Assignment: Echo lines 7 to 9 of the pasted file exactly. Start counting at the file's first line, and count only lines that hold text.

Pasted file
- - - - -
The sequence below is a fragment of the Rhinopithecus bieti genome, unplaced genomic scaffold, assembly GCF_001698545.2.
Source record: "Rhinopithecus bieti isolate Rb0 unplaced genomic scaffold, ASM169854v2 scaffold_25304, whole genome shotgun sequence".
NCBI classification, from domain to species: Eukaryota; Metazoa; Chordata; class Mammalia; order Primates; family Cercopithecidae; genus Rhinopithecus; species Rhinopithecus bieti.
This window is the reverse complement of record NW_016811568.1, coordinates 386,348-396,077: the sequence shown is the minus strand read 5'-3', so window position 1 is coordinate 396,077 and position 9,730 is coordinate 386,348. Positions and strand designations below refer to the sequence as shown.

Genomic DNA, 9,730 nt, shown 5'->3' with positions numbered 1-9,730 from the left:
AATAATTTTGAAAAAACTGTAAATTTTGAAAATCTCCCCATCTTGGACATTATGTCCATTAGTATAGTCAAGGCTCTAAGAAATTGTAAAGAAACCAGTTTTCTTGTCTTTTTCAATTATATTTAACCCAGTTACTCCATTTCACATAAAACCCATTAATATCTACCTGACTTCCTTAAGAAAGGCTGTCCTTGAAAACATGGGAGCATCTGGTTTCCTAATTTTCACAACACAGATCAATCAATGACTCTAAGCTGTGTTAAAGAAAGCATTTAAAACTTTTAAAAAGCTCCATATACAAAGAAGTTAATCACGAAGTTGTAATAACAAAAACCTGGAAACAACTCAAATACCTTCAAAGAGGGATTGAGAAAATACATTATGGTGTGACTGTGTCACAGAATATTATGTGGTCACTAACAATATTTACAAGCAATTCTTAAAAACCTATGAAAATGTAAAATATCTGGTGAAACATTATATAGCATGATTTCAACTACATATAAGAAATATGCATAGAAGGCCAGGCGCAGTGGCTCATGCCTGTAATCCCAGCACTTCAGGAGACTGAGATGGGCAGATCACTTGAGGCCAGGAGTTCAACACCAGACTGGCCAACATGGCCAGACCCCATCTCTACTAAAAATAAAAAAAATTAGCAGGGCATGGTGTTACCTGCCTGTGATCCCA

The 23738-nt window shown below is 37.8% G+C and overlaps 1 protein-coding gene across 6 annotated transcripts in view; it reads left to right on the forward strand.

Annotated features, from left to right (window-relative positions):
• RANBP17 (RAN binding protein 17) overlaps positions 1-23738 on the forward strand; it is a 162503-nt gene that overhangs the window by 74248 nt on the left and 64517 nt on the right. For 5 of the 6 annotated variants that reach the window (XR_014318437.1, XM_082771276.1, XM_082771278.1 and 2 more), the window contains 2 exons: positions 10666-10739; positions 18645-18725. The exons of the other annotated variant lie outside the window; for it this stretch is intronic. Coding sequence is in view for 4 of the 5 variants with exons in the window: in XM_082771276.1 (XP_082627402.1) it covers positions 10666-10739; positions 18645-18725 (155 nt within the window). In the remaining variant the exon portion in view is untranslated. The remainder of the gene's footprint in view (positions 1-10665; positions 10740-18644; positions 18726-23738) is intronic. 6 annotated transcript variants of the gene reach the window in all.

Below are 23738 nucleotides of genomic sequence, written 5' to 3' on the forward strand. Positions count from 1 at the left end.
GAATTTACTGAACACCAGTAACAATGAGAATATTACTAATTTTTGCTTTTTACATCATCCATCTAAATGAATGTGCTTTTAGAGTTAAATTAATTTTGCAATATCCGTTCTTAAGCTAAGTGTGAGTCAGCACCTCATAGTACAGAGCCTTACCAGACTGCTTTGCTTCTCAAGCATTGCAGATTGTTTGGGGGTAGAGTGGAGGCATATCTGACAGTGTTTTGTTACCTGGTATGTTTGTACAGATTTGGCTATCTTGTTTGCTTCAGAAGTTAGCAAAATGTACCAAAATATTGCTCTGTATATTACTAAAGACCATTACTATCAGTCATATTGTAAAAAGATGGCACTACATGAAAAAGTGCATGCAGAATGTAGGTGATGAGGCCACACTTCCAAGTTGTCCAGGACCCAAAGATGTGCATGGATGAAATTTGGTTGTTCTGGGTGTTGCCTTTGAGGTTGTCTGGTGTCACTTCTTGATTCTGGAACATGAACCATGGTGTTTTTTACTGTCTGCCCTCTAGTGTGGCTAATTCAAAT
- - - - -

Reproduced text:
The 23738-nt window shown below is 37.8% G+C and overlaps 1 protein-coding gene across 6 annotated transcripts in view; it reads left to right on the forward strand.

Annotated features, from left to right (window-relative positions):
• RANBP17 (RAN binding protein 17) overlaps positions 1-23738 on the forward strand; it is a 162503-nt gene that overhangs the window by 74248 nt on the left and 64517 nt on the right. For 5 of the 6 annotated variants that reach the window (XR_014318437.1, XM_082771276.1, XM_082771278.1 and 2 more), the window contains 2 exons: positions 10666-10739; positions 18645-18725. The exons of the other annotated variant lie outside the window; for it this stretch is intronic. Coding sequence is in view for 4 of the 5 variants with exons in the window: in XM_082771276.1 (XP_082627402.1) it covers positions 10666-10739; positions 18645-18725 (155 nt within the window). In the remaining variant the exon portion in view is untranslated. The remainder of the gene's footprint in view (positions 1-10665; positions 10740-18644; positions 18726-23738) is intronic. 6 annotated transcript variants of the gene reach the window in all.